Extend farm loan waiver to all: HC

It also suggested that the Centre come forward to extend financial help to Tamil Nadu “during this difficult situation”.

Updated - November 29, 2021 01:22 pm IST

Published - April 04, 2017 08:19 pm IST - Chennai

A farmer takes a look at his drought-hit turmeric field in Thammampatti block in Salem district.

A farmer takes a look at his drought-hit turmeric field in Thammampatti block in Salem district.

Asserting that there is no rationale behind the classification of farmers into three groups for the purpose of granting farm loan waiver, and that there is no intelligible differentia taken note of by the State government, a Division Bench of the Madras High Court headed by Justice S. Nagamuthu has directed the government to extend the waiver to all the farmers irrespective of their extent of landholding.

In view of the High Court’s direction, the State government has to bear an additional burden of ₹1,980 crore over the already already committed ₹5,780 crore.

On the other hand, the order extends the loan waiver benefit to 3,01,926 farmers in addition to 16,94,145 farmers, who have already benefitted.


However, noting that the court was aware that the financial situation of the government is grim, the Bench has said, “In this difficult situation, The Central government cannot be a silent spectator. It should come forward to extend help to the State to share the burden. We are hopeful that the Government of India will share the burden considering the unprecedented situation prevailing in the State.”

'Classification of farmers irrational'

The issue pertains to a Public Interest Litigation (PIL) moved by P. Ayyakannu of National South Indian River Interlinking Agriculturist Association seeking to quash a government order dated June 28, 2016 granting farm loan waiver to a section of farmers (small and marginal) and direct the government to grant the waiver to all farmers who have borrowed from the Co-operative societies irrespective of the extent of land they hold.

Opposing the PIL, the State government contended that the court cannot interfere in the policy decisions of the government, more particularly in the loan waiver scheme, as it involves economic policy of the government.


However, justifying the court’s intervention in the issue, the Bench relying on Article 14 (right to equality before law) said, “Article 14 is primarily is a guarantee against arbitrariness in the State action. Though it permits classification, it completely prohibits class classification. It is well settled that power of judicial review can be extended to test whether the classification is founded on intelligible differentia and whether it has got nexus to the object sought to be achieved.”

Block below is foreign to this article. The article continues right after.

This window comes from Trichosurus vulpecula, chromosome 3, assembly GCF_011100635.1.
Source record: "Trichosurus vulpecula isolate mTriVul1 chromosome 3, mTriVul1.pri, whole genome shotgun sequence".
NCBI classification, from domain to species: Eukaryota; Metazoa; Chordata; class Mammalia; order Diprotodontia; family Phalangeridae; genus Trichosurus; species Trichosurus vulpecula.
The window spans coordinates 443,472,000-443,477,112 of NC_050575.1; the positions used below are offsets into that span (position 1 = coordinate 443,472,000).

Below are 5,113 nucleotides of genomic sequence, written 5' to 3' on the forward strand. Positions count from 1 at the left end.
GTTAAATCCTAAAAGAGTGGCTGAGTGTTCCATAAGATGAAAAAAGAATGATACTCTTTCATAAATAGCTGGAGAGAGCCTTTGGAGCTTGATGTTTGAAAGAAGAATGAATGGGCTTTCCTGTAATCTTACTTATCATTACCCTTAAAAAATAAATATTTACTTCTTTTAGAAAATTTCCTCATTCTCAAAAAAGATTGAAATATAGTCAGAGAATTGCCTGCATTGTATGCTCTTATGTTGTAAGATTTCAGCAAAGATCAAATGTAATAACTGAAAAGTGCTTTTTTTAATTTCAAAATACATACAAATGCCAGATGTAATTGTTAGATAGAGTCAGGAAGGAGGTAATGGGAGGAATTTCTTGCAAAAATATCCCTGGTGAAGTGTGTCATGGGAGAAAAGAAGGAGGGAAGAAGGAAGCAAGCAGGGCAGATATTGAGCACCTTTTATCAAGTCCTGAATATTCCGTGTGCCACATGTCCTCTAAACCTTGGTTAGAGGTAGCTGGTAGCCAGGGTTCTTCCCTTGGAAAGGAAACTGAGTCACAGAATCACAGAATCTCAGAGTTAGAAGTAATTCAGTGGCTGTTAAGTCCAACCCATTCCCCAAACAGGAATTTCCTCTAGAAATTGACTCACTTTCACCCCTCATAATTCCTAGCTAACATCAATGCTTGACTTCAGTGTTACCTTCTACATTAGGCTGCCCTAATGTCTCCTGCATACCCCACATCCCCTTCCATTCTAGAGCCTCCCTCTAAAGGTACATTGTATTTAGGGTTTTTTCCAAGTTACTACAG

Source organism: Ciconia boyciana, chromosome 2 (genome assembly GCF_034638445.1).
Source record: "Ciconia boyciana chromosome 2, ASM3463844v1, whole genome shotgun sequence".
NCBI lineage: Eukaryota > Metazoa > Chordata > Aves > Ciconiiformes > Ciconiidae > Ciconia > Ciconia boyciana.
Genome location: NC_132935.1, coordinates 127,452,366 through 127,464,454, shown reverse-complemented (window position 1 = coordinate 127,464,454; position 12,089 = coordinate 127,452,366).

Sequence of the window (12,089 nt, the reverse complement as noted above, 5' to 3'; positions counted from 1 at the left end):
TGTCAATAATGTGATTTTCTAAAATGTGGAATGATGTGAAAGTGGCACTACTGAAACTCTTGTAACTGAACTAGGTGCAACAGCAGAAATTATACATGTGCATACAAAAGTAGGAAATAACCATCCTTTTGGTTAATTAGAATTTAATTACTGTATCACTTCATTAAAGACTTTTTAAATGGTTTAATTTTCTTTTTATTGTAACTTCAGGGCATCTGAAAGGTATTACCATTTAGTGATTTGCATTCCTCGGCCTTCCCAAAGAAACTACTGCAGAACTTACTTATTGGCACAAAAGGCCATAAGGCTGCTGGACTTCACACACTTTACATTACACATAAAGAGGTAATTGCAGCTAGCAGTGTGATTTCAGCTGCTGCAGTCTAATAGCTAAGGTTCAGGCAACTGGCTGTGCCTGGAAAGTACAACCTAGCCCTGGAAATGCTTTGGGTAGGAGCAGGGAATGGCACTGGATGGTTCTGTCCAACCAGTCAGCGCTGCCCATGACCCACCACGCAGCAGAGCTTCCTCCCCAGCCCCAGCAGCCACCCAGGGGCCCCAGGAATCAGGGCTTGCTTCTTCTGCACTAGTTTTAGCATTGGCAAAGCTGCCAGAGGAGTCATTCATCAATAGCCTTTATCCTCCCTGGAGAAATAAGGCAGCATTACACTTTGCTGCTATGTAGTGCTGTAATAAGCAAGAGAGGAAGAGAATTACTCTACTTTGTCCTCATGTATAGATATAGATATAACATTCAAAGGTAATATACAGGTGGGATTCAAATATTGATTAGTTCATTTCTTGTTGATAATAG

The State government then objected the plea saying, “Maximum beneficiaries with a minimum fund is the underlying policy of the government. By waiving ₹ 5.78 thousand crore 16,94,145 farmers were benefited. But by waiving ₹ 1.98 thousand crore more only 3,01,926 farmers would be benefitted. So, with the larger public interest, the government has framed this policy after considering the vital parameters including budgetary allocation and revenue mobilisation. Thus the classification of the farmers into three groups is not arbitrary.”

But noting that the government evolved the policy to give farm loan waiver to small and marginal farmers only because it was a electoral promise made by the ruling party in the 2016 election, said, “Though it is now submitted by the government that the scheme was formulated taking into account the loss sustained by the small and marginal farmers, in more than one place, in the files relating to the waiver it is reiterated that in pursuance of the announcement made in the AIADMK election manifesto, the department proposed to waive the crop loan.”

Pointing out that there is no requirement for a farmer to disclose his entire land holdings falling within the jurisdiction of one Co-operative society or different societies while availing loan, the judges said, “Thus, it is quite obvious that the holding register maintained by a society shall not reflect the actual land holding of a particular farmer. So classification made on basis of such registers is demonstrably irrational.”

“When we asked the Advocate General whether this anomaly persists, on instructions he submitted that there is no mechanism to verify the actual land holding of a farmer for the purpose of classification,” the Bench added.

The court further noted that because of this anomaly, innumerable undeserving farmers would have got the benefits whereas, the deserving would not have. The Bench then directed the government to extend the waiver to farmer holding more than five acres and pass appropriate order within three months.

The authorities were also restrained from initiating action against the farmers for recovery of crop loan as on March 31, 2016.

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